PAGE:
Nigeria’s inflation is largely driven by transport cost —Finance minister
NEWSMAN, Abuja – Minister of Finance, Budget and National Planning, Zainab Ahmed, has said the inflation rate in Nigeria is largely driven by the cost of transport.
The country has seen an increase in transport costs in recent months largely on the back of the hikes in the pump price of petrol, used by many commercial transporters to power their vehicles.
In what is the latest in a series of petrol price hikes since July, fuel marketers appear set to raise the pump price of the product this month following the increase in the ex-depot price.
Ahmed, who spoke on Friday at a virtual consultation and stakeholder engagement to discuss the economic and fiscal policy drivers underpinning the Finance Bill 2020, said the draft bill sought to reduce transportation cost in the country.
The average transport fare paid by commuters for bus journeys within a city increased by 12.70 per cent month-on-month and 48.02 per cent year-on-year to N278.88 in August, the latest data from the National Bureau of Statistics showed.
Ahmed said the bill contained “some interesting new proposals,” citing “fiscal relief for mass transit…which is designed to provide support to mass transit by reviewing the duties regime” as an example.
The minister said, “The essence why this is being done is we recognise transportation as one of the major cost drivers in the economy.
“If you look at the rate at which our inflation is going, and you disaggregate the components, you will find that inflation is largely driven by transport cost. So, the essence here is to reduce transportation cost so that businesses will have ease and pass benefits to eventual consumers.”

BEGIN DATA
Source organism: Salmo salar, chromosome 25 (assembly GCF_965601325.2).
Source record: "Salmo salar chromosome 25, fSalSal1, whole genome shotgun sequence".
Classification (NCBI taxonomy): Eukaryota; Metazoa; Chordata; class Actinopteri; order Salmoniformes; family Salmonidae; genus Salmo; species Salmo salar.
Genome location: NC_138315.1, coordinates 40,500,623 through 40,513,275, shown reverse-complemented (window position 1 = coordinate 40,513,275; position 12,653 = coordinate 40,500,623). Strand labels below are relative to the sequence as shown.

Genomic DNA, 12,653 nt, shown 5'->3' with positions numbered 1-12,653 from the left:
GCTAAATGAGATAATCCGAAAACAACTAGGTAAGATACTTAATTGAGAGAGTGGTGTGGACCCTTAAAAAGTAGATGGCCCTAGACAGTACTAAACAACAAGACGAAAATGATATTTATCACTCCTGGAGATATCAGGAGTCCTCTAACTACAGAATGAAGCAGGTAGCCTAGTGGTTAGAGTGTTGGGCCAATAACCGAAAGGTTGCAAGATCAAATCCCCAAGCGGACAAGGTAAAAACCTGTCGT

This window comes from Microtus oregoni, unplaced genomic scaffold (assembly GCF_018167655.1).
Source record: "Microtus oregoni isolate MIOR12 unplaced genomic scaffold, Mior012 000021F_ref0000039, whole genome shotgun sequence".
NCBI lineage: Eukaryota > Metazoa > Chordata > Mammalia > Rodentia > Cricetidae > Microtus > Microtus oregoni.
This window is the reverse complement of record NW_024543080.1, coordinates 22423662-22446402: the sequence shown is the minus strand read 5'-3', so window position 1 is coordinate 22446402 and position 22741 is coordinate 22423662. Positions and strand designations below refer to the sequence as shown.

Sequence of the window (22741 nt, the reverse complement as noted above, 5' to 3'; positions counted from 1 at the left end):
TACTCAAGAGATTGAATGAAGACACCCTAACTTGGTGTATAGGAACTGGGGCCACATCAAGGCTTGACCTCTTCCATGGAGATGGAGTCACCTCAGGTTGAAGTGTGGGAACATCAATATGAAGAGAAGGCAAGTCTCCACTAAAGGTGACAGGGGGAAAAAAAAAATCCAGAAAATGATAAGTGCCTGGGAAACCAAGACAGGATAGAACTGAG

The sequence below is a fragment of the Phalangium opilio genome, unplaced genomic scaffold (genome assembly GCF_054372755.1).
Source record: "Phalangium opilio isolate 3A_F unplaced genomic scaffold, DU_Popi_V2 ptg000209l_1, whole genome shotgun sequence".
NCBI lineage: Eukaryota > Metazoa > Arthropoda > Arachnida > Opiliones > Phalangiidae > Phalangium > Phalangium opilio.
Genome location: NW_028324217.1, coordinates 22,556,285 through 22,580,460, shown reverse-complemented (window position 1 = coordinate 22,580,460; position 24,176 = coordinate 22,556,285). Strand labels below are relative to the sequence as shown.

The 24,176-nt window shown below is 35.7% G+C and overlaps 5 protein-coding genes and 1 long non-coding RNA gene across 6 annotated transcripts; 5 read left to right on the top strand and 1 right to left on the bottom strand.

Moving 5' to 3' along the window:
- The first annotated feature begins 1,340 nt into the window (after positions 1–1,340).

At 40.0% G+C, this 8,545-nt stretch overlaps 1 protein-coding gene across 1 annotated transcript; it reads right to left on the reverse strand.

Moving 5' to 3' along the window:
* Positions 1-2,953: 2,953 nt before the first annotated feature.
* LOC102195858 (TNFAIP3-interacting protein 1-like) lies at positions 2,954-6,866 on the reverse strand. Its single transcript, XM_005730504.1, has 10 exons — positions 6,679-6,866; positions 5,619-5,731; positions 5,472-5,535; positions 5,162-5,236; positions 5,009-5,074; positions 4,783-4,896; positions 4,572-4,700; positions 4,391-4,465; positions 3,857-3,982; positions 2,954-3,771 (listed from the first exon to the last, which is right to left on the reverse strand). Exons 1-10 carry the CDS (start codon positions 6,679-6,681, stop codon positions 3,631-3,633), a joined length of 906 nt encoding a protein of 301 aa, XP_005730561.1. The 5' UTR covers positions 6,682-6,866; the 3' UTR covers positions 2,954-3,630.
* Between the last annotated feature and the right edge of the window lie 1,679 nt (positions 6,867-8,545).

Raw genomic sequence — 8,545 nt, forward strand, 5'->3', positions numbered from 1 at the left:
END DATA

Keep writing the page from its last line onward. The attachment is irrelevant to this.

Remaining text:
The nation’s inflation rate rose to 13.71 per cent in September from 13.22 percent a month earlier, according to the NBS.
Analysts at Financial Derivatives Company Limited, led by foremost economist Bismarck Rewane, said last week that headline inflation was projected to rise to 14.5 per cent in October from 13.71 per cent in September, PUNCH reported.
“This means that inflation will be rising for the 14th consecutive month. It would also be the highest level in 33 months. Food inflation will be the most affected as it is estimated to climb to 17.05 per cent. Other sub-indices are also expected to move in the same direction,” they said.
The Governor of the Central Bank of Nigeria, Godwin Emefiele, said recently that the rising inflation in the country and the contraction of the economy had created a dilemma for policymaking and foreboded the need to strengthen the productive base of the economy.